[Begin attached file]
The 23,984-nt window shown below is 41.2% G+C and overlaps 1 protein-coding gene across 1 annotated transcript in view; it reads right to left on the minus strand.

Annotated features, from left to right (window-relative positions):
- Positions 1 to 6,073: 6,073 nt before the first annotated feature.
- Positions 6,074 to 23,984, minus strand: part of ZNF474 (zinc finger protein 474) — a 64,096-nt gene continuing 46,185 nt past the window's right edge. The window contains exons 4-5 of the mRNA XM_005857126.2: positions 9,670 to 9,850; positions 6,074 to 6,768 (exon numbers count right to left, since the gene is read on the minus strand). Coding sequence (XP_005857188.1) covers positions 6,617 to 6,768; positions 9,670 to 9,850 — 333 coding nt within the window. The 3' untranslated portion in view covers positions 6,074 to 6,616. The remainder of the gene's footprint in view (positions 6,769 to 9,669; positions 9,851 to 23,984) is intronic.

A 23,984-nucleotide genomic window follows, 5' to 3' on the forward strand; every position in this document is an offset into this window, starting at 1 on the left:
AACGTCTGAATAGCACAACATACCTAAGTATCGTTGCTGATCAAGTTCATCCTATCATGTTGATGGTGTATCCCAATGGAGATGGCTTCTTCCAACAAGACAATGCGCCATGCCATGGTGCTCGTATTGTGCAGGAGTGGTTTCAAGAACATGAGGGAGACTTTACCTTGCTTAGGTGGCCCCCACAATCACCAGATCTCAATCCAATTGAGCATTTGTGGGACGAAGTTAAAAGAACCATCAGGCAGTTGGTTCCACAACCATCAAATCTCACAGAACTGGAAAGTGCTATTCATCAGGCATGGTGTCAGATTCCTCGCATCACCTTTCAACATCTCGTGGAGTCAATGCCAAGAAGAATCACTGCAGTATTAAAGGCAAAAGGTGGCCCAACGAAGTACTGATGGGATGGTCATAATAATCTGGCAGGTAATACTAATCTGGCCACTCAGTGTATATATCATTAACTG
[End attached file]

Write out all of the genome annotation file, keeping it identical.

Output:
The 23,984-nt window shown below is 41.2% G+C and overlaps 1 protein-coding gene across 1 annotated transcript in view; it reads right to left on the minus strand.

Annotated features, from left to right (window-relative positions):
- Positions 1 to 6,073: 6,073 nt before the first annotated feature.
- Positions 6,074 to 23,984, minus strand: part of ZNF474 (zinc finger protein 474) — a 64,096-nt gene continuing 46,185 nt past the window's right edge. The window contains exons 4-5 of the mRNA XM_005857126.2: positions 9,670 to 9,850; positions 6,074 to 6,768 (exon numbers count right to left, since the gene is read on the minus strand). Coding sequence (XP_005857188.1) covers positions 6,617 to 6,768; positions 9,670 to 9,850 — 333 coding nt within the window. The 3' untranslated portion in view covers positions 6,074 to 6,616. The remainder of the gene's footprint in view (positions 6,769 to 9,669; positions 9,851 to 23,984) is intronic.

A 23,984-nucleotide genomic window follows, 5' to 3' on the forward strand; every position in this document is an offset into this window, starting at 1 on the left:
AACGTCTGAATAGCACAACATACCTAAGTATCGTTGCTGATCAAGTTCATCCTATCATGTTGATGGTGTATCCCAATGGAGATGGCTTCTTCCAACAAGACAATGCGCCATGCCATGGTGCTCGTATTGTGCAGGAGTGGTTTCAAGAACATGAGGGAGACTTTACCTTGCTTAGGTGGCCCCCACAATCACCAGATCTCAATCCAATTGAGCATTTGTGGGACGAAGTTAAAAGAACCATCAGGCAGTTGGTTCCACAACCATCAAATCTCACAGAACTGGAAAGTGCTATTCATCAGGCATGGTGTCAGATTCCTCGCATCACCTTTCAACATCTCGTGGAGTCAATGCCAAGAAGAATCACTGCAGTATTAAAGGCAAAAGGTGGCCCAACGAAGTACTGATGGGATGGTCATAATAATCTGGCAGGTAATACTAATCTGGCCACTCAGTGTATATATCATTAACTG